The argument over these characters, say creators and critics, is not as simple as viewers saying they do not want to see gay people on TV. Rather, the debate has continued to evolve as the medium has become more inclusive and gay audiences have sought greater range and more nuance in their on-screen alter egos.
Mr. McKellen pointed to the venerable British sitcom “Are You Being Served?,” which originally ran in the 1970s and ’80s and can still be seen on PBS. It included an outrageously camp comic-relief figure, Mr. Humphries, played by John Inman, whose sexuality was never addressed — a reflection of an era when TV could not countenance openly gay characters.
“I didn’t find him funny,” Mr. McKellen said, “because he never said he was gay. It was all nudge-nudge, wink-wink. It was a character that was in the closet and, I thought, very sad.”
In more recent years, Matthew Breen, editor in chief of The Advocate and deputy editor at Out Magazine, said that TV viewers have also become accustomed to nontraditional gay characters like the strait-laced police captain played by Andre Braugher on “Brooklyn Nine-Nine” (Fox) or the slovenly slacker portrayed by Adam Pally on the canceled series “Happy Endings” (ABC).
“It wasn’t like, ‘How can you portray all gay people as uncouth slobs?’ ” Mr. Breen said of Mr. Pally’s character. “He wasn’t representing a set of people.”
But when gay viewers see characters who still seem to exhibit outdated or clichéd behaviors, Mr. Breen said, “it harkens back to a time when it was really problematic to show openly gay characters.”
“It often triggers our — latent or otherwise — internal homophobia,” he said. “ ‘I don’t want to be viewed like that character. That’s not me. That’s not who I am.’ ”
Yet the shows perceived as exerting too much effort to avoid gay stereotypes have also come under fire, as happened this season to the HBO series “Looking,” a comedy-drama about gay men living in San Francisco.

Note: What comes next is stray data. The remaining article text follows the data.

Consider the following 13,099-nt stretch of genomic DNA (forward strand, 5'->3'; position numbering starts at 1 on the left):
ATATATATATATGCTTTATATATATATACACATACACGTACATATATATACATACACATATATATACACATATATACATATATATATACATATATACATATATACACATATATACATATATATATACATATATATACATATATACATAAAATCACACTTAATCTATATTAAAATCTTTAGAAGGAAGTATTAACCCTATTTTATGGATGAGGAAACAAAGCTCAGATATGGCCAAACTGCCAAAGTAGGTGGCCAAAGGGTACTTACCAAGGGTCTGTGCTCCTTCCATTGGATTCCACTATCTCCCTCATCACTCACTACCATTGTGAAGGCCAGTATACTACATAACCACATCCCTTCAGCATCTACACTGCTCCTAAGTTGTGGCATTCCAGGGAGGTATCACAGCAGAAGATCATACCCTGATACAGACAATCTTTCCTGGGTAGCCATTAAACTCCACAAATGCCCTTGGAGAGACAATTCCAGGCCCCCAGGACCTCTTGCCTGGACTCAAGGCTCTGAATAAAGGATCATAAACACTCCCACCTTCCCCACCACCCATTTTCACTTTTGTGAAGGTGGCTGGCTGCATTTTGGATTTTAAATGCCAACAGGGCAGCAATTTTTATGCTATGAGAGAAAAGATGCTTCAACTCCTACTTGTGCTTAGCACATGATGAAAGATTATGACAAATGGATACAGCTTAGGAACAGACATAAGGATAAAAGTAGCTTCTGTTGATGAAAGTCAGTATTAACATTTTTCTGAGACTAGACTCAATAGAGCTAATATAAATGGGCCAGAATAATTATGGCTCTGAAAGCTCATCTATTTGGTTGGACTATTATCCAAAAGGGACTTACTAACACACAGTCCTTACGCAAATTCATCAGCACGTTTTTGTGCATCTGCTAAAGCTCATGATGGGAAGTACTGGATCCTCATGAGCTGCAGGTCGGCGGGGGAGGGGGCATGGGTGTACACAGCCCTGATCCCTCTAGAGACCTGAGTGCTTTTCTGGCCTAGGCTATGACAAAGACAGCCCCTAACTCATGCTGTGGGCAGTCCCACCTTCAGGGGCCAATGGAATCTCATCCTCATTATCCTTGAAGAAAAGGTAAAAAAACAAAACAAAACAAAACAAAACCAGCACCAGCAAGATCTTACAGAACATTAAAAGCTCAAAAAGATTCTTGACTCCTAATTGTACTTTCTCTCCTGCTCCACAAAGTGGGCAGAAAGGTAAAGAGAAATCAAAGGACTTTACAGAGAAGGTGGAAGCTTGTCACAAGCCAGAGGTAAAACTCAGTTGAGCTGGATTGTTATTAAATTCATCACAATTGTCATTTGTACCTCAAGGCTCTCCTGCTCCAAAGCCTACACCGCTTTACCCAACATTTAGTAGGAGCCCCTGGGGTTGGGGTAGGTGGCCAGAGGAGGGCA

Andrew Haigh, a writer, executive producer and director of the series, says he was acutely aware of criticism that its characters “weren’t queer enough.”
Mr. Haigh, whose films include “Weekend,” said he could understand this reaction from audience members whose “identity is very much based on being ‘other,’ and not being part of the mainstream.”
“That can be quite frustrating for some viewers,” he said, “that our characters are trying to find their place within the world, rather than to find a place separate from it.”
Billy Eichner, a comedian and host of the Fuse game show “Funny Or Die’s Billy on the Street,” said that certain stereotypically gay attributes were not necessarily harmful, and were irresistible to comedy writers.
“They’re loud,” Mr. Eichner said of these characters. “They tend to be outspoken and very clever, and have a very large sense of entitlement, which is always funny.”
For a series like “Will & Grace” to have lasted the eight seasons that it did, he said: “I don’t think people were laughing at it, like, ‘Oh, look how gay that guy is.’ That won’t carry you.”
What matters, Mr. Eichner added, is context. “There’s a way to make a flamboyant, bitchy character that’s also multidimensional,” he said. “If it’s handled like that, then it’s worth watching. If it’s not, then, like anything else that’s not as funny as it wants to be, it’s not.”
For all the controversy that has greeted “Vicious,” Mr. McKellen contended that it was doing something “rather radical.”
“It’s actually a sign that we’ve all matured, and now it’s perfectly respectable to have an exaggerated, farcical representation of two people who are gay,” Mr. McKellen said. “And for us to accept that they can be figures of fun, just in the same way as a farce about straight people would be.”
(Even so, Mr. McKellen and Mr. Jacobi asked that the title be shortened from the working one, “Vicious Old Queens,” which Mr. Jacobi said was “a bit too on the nail.”)
Mr. Janetti, the writer of “Vicious,” said he felt certain the characters were representative of “real people in the world, even though it’s a heightened world,” and that his own life gave him the authority to make this determination.
“Political correctness tells us that we can instantly dismiss something by saying, ‘Oh, it’s stereotypical,’ ” he said. “But I have many gay stereotypes that I fall into. I love musical theater. I love Barbra Streisand. What am I going to do?”
What makes for the most interesting television, Mr. Eichner said, is when creators make shows that reflect their authentic experiences.
“If someone wants to do an entertaining, compelling show about a bunch of gay guys who act like alpha males, no one’s stopping you from doing that,” he said. “Go do a web series and tweet me the link. I’ll gladly retweet it.”